#AWP19 Featured Presenter Q&A with Evie Shockley
AWP | March 2019
Event Title: A Reading & Conversation with Dawn Lundy Martin, Morgan Parker, and Evie Shockley, Sponsored by Cave Canem
Description: Three award-winning poets give brief readings, followed by a moderated conversation about poetry as a space for complex negotiations and radical reimaginings. While the meaning of diversity is being debated, these poets' unique voices and varied strategies expand the discourse beyond considerations of race and ethnicity. Their views of the poet as artist and social being disrupt familiar tropes assigned to “the writer of color.”
Participants: Dawn Lundy Martin, Morgan Parker, Evie Shockley
Location: Portland Ballroom 253-254, Oregon Convention Center, Level 2
Date & Time: Thursday, March 28, 1:30 p.m. – 2:45 p.m.
What book or books that you’ve read over the last year would you most highly recommend?
Of the many I wish I could name, I'll note Saretta Morgan's poetry chapbook, Feeling Upon Arrival (Ugly Duckling Presse); Rivers Solomon's debut novel, An Unkindness of Ghosts (Akashic Books); and a poetry collection that I read pre-publication, forthcoming in spring 2019, Jaswinder Bolina's The 44th of July (Omnidawn). Each of these moving works adds something distinctive and necessary to the aesthetic landscape, as well as to the ideas in circulation about ourselves and our society.
Has public funding for the arts made a difference in your life and career as a writer?
Public funding for the arts has definitely made a difference for me! Both of the publishers of my poetry (Wesleyan University Press and the former Carolina Wren Press) have relied in part upon funding from the NEA or state and local arts councils to produce my collections. Additionally, I believe that many or all of the arts organizations where I have taken workshops or held residencies are supported by public funding. What organizations like Vermont Studio Center, MacDowell, Millay Colony for the Arts, the Community of Writers at Sq**w Valley, and, of course, Cave Canem have provided to me, in terms of time, space, and exposure to other artists, has been crucial to my development and productivity as a writer. And that's just to focus on my output. The flip-side involves the art I consume, as a book-buyer, museum-goer, theater-attender, etc. When I think about all the works I might not have encountered, without the funding that supported their creation and dissemination, I am really made aware of the profound importance of our collective investment in the arts.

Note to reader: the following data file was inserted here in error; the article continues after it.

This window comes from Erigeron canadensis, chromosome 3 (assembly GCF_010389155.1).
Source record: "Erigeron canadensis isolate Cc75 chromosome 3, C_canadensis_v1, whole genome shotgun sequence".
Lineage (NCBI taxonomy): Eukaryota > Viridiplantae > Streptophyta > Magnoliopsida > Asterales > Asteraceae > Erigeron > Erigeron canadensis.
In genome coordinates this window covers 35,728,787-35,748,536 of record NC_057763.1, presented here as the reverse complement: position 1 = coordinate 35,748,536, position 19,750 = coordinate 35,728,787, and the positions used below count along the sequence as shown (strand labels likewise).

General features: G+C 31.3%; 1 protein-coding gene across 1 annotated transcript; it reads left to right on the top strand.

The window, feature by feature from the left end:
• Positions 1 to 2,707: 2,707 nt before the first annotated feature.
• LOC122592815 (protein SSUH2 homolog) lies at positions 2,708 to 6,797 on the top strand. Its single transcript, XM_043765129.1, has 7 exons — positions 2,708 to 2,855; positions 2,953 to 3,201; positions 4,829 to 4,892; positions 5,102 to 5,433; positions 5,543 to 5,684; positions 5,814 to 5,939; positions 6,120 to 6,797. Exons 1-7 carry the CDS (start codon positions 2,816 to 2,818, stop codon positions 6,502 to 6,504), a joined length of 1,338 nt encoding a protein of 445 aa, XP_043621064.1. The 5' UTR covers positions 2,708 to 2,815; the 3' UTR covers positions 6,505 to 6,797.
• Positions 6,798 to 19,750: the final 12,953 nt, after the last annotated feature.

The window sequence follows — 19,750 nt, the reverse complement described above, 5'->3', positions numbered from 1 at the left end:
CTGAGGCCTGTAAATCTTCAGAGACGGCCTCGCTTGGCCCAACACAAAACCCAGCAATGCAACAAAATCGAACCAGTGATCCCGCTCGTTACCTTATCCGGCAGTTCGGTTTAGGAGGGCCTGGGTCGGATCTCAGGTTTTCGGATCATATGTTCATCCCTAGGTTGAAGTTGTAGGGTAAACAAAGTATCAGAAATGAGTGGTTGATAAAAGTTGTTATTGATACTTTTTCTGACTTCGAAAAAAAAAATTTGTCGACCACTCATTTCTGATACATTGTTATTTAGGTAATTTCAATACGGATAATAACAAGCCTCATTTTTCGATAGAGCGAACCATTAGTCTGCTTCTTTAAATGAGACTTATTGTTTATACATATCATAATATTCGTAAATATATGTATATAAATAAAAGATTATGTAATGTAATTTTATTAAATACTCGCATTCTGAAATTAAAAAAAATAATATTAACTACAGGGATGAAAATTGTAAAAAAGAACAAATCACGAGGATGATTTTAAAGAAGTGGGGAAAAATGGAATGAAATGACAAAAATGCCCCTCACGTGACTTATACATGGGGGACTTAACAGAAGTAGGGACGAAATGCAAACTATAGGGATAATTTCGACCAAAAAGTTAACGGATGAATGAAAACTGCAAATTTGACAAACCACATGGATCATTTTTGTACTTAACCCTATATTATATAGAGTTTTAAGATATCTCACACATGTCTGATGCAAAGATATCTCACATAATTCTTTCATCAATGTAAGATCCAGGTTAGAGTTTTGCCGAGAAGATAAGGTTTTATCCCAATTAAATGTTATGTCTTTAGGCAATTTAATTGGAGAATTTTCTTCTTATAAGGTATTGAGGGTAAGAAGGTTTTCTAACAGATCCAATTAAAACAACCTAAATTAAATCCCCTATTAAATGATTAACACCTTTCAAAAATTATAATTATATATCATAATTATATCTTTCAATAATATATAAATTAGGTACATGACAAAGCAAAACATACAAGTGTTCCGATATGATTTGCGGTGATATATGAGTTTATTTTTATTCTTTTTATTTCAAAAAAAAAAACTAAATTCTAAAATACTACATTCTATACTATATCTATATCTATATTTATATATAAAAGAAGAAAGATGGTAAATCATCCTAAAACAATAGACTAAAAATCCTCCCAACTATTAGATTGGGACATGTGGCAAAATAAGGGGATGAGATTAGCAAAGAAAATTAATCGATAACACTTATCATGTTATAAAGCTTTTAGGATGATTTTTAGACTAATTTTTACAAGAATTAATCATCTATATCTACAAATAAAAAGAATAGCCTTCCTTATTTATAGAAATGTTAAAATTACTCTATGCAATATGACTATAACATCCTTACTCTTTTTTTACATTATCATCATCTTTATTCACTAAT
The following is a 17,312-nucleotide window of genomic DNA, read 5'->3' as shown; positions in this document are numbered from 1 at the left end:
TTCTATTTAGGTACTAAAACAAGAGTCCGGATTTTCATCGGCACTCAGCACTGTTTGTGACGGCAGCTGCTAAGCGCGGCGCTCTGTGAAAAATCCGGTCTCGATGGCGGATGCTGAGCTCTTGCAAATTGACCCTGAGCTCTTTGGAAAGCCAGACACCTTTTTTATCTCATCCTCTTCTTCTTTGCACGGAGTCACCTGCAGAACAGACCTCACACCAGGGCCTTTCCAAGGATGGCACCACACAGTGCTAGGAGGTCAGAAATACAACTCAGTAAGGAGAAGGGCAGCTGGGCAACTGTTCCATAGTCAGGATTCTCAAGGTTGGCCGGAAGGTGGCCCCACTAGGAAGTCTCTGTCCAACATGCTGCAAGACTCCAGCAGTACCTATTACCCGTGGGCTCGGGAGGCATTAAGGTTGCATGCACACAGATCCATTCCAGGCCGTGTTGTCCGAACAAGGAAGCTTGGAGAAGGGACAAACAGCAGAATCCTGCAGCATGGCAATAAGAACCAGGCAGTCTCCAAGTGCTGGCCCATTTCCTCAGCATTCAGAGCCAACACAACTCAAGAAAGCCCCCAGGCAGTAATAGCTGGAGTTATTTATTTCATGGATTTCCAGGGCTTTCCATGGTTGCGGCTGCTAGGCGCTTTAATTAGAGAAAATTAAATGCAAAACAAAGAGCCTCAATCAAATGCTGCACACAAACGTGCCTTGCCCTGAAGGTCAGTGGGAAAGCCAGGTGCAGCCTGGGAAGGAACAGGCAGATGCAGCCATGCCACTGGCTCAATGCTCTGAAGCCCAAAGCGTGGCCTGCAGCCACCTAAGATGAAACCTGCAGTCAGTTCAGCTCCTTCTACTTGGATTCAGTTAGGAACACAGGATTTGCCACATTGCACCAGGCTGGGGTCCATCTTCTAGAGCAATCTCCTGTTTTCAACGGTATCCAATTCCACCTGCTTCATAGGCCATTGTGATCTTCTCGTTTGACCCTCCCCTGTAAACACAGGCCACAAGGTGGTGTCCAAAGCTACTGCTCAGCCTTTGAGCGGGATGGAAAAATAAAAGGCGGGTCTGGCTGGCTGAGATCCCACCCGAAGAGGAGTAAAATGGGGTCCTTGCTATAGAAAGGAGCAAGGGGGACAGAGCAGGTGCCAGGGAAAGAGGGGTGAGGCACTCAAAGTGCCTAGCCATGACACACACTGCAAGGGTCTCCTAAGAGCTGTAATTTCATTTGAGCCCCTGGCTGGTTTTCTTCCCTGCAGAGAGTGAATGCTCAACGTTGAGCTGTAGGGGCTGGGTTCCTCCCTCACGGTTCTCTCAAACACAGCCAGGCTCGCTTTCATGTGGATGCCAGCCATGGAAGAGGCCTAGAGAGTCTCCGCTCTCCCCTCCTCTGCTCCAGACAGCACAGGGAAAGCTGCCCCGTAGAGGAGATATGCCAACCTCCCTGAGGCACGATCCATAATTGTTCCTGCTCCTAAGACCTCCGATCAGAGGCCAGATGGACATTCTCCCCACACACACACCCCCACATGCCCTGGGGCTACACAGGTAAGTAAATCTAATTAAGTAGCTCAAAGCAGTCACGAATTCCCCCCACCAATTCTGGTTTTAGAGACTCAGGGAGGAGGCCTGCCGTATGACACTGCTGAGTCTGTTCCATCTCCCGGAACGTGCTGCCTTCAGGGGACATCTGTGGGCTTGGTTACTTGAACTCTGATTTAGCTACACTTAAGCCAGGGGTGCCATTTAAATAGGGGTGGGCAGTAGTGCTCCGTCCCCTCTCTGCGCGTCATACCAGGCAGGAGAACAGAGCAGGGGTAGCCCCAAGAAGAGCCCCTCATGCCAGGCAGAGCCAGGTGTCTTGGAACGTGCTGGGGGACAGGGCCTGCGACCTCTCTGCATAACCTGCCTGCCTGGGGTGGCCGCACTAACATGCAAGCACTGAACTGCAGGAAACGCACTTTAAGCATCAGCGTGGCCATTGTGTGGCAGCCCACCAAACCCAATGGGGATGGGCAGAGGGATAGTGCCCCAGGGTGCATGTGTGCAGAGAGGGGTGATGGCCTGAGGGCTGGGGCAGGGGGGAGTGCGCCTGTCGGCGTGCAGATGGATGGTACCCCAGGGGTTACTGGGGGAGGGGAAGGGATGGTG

If you could run into any author, contemporary or historical, at #AWP19, who would it be and what would you talk about?
Well, if I can let my fantasies run wild, I would hope to cross paths with Phillis Wheatley. I'd love to know more about her experience of creating art—and creating an artist-self—while negotiating a life of enslavement. I'd also ask her what happened to the manuscript of her second poetry collection, written after her manumission, which I'd give anything to be able to read. If only she had had access to public funding, rather than having to depend entirely on subscriptions to get her second book into print!
Evie Shockley is the author of semiautomatic, which was a finalist for the 2018 Pulitzer Prize, and the new black, winner of the 2012 Hurston/Wright Legacy Award, among other collections of poetry. She has also published a critical study, Renegade Poetics: Black Aesthetics and Formal Innovation in African American Poetry. Her poetry and essays appear widely in journals and anthologies. Her honors include the 2015 Stephen Henderson Award for Outstanding Achievement in Poetry and the 2012 Holmes National Poetry Prize. Shockley is a Professor of English at Rutgers University–New Brunswick.